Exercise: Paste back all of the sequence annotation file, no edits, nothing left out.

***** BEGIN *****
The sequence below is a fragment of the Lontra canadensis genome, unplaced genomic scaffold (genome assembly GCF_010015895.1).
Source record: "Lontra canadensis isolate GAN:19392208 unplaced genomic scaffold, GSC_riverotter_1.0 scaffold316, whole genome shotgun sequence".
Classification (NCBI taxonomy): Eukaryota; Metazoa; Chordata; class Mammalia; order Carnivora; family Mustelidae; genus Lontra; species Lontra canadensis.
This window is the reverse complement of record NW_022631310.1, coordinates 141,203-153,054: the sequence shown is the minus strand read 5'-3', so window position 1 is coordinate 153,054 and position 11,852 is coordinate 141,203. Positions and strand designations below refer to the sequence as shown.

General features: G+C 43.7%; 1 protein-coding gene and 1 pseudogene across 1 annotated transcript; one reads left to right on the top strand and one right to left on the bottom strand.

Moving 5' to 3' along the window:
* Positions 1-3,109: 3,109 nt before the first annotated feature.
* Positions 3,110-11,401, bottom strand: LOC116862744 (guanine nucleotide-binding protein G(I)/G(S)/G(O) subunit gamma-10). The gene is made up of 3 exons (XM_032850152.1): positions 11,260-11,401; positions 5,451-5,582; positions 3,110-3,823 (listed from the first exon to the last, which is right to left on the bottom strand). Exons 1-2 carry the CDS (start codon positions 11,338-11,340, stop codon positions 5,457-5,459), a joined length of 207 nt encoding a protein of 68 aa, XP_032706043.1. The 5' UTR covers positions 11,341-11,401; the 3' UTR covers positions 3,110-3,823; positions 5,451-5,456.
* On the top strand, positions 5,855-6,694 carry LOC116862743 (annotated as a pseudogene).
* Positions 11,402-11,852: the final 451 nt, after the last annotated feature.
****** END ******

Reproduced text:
The sequence below is a fragment of the Lontra canadensis genome, unplaced genomic scaffold (genome assembly GCF_010015895.1).
Source record: "Lontra canadensis isolate GAN:19392208 unplaced genomic scaffold, GSC_riverotter_1.0 scaffold316, whole genome shotgun sequence".
Classification (NCBI taxonomy): Eukaryota; Metazoa; Chordata; class Mammalia; order Carnivora; family Mustelidae; genus Lontra; species Lontra canadensis.
This window is the reverse complement of record NW_022631310.1, coordinates 141,203-153,054: the sequence shown is the minus strand read 5'-3', so window position 1 is coordinate 153,054 and position 11,852 is coordinate 141,203. Positions and strand designations below refer to the sequence as shown.

General features: G+C 43.7%; 1 protein-coding gene and 1 pseudogene across 1 annotated transcript; one reads left to right on the top strand and one right to left on the bottom strand.

Moving 5' to 3' along the window:
* Positions 1-3,109: 3,109 nt before the first annotated feature.
* Positions 3,110-11,401, bottom strand: LOC116862744 (guanine nucleotide-binding protein G(I)/G(S)/G(O) subunit gamma-10). The gene is made up of 3 exons (XM_032850152.1): positions 11,260-11,401; positions 5,451-5,582; positions 3,110-3,823 (listed from the first exon to the last, which is right to left on the bottom strand). Exons 1-2 carry the CDS (start codon positions 11,338-11,340, stop codon positions 5,457-5,459), a joined length of 207 nt encoding a protein of 68 aa, XP_032706043.1. The 5' UTR covers positions 11,341-11,401; the 3' UTR covers positions 3,110-3,823; positions 5,451-5,456.
* On the top strand, positions 5,855-6,694 carry LOC116862743 (annotated as a pseudogene).
* Positions 11,402-11,852: the final 451 nt, after the last annotated feature.